Mothers are all members of an artists’ colony. They may not realize it, but the second they begin to parent, they are making art. They are shaping, creating, designing, and nurturing along a masterpiece. And women who don’t even have children, yet who guide and teach young ones around them, belong as well.

We gather at church, at the park, in our homes-everywhere we go. And we compare notes and brush strokes, encouraging one another and sharing techniques just as artists do.

There’s a sweeping love that swells in the heart of every mother as she cradles her baby, sings a lullaby, takes the hand of a toddler, lifts him to peer into a bird’s nest, points to a fluffy cloud, or raves about a child’s drawing. Every breath she takes, every word she whispers, sculpts a soul.

It’s miraculous, really. Her mood, her glance, even the tiniest of gestures, shows up on the canvas. Her children become a glorious reflection of all she values and believes. Even the ones who stray come back with time, their hearts woven to hers, and ever aware of the tug of love that no distance can erase.

Her phrases, her cooking, her laughter, her smile-all are imbedded into the artwork as if into DNA, indelible and eternal. And on she paints. Eventually even grandchildren feel the feathery strokes of her paintbrush, and bloom with the same colors and passions their parents learned, all from the same loving artist.

And each artist paints differently, yet every result can be breathtaking. Bold, modern strokes are just as valuable as soft watercolors or vibrant oils. Every artist contributes her own style to the task, and each one’s work is noble and worthy of admiration.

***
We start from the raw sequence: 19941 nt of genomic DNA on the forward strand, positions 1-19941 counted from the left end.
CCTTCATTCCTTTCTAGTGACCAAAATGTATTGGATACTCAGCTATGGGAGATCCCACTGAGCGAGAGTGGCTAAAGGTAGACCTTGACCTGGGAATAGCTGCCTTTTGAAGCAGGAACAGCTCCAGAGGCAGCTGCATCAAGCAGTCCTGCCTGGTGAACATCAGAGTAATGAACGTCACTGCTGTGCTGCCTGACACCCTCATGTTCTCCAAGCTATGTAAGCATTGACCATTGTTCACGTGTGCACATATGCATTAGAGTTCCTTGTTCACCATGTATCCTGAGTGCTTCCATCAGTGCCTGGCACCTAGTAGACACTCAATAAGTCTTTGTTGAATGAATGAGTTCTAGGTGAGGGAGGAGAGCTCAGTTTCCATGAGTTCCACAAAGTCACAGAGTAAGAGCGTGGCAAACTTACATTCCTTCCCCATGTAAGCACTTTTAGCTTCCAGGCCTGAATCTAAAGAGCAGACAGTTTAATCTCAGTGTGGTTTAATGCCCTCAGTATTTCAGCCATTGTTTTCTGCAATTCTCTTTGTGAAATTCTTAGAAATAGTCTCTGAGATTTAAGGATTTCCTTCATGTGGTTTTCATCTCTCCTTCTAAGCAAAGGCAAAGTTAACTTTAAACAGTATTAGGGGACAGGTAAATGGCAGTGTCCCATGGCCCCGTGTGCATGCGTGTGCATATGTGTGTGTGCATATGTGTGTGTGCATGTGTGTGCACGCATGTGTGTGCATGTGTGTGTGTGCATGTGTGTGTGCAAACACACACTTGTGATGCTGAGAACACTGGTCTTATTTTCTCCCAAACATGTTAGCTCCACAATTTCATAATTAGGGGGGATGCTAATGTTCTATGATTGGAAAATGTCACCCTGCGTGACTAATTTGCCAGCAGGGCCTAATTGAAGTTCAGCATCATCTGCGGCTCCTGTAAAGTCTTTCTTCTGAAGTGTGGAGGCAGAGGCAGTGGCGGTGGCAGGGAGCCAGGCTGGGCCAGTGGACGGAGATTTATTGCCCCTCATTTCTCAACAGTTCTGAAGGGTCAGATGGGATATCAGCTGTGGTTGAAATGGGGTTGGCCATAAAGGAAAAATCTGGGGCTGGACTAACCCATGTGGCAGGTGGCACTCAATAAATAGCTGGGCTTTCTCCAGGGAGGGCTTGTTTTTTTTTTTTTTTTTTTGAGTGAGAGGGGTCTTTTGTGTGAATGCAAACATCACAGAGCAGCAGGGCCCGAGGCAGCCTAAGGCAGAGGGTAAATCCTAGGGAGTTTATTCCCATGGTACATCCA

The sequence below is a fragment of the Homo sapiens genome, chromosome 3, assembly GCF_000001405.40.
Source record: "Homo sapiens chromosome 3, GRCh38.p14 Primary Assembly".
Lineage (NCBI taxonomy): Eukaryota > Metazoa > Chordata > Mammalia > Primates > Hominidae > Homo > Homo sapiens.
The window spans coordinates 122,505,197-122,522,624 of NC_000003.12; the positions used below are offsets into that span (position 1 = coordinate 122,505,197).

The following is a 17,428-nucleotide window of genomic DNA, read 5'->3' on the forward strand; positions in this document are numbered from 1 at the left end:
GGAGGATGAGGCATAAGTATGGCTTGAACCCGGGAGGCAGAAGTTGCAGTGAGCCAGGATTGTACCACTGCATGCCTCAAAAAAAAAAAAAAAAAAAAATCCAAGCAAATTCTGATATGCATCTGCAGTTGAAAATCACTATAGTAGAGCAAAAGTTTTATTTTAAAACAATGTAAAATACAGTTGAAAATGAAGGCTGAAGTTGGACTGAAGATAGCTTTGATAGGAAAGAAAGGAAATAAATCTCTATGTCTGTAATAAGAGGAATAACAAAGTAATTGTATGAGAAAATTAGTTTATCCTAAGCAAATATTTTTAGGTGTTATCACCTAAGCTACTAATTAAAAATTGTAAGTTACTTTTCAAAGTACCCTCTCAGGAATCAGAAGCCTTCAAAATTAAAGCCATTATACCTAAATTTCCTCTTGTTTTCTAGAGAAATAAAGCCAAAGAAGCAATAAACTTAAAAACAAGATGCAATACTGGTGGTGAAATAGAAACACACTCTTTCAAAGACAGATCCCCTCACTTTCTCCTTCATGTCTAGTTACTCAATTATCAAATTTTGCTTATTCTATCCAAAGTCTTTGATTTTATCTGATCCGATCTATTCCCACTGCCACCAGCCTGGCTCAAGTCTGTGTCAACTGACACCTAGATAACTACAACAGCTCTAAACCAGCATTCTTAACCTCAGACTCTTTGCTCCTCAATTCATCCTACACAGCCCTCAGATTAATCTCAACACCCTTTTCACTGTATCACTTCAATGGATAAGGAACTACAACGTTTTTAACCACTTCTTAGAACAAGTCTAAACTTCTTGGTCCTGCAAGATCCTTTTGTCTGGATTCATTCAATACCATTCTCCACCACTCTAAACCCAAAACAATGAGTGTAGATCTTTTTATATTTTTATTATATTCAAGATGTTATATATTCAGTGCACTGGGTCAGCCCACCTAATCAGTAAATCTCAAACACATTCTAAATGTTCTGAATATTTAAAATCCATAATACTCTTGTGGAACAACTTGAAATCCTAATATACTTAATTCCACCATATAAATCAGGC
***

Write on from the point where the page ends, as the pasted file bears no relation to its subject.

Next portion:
Unfortunately, like real artists, mothers often criticize their work, holding themselves to impossibly high standards and feeling like failures. Perfectionism creeps in and shadows the work, distorting her view and discouraging her valor. And what a mistake, when every attempt at art is worthy and wonderful because it came from a sincere heart.

The solution is to mother ourselves. If our child created something amazing, we would praise it and assure them it was more than good enough. Yet when we do the same, no one rushes in to console us or applaud our years of hard work. So we must stop in our tracks, and do for ourselves what we would do for our children: We must tell ourselves we are wonderful, we are earnest and genuine, we are doing the best we can, and we may rest assured that our efforts are divinely accepted.

Our work is the grandest, most vital work in the universe. It matters infinitely. Even the smallest effort is glorious and majestic. We are mothers and this is our art-not only to raise children unto the Lord, but to raise ourselves in satisfaction and joy from a job well done. May we never forget that every kind of art is a thing of great beauty, and what we do is purely astonishing.


Be sure to read Hilton’s blog at Her latest three novels, Jungle, Sisters in the Mix, and Pinholes Into Heaven are available at Amazon, and in paperback at

Her most recent LDS comedy is Funeral Potatoes-The Novel (Covenant Communications), available in LDS bookstores. She currently serves as Relief Society President in her ward in northern California.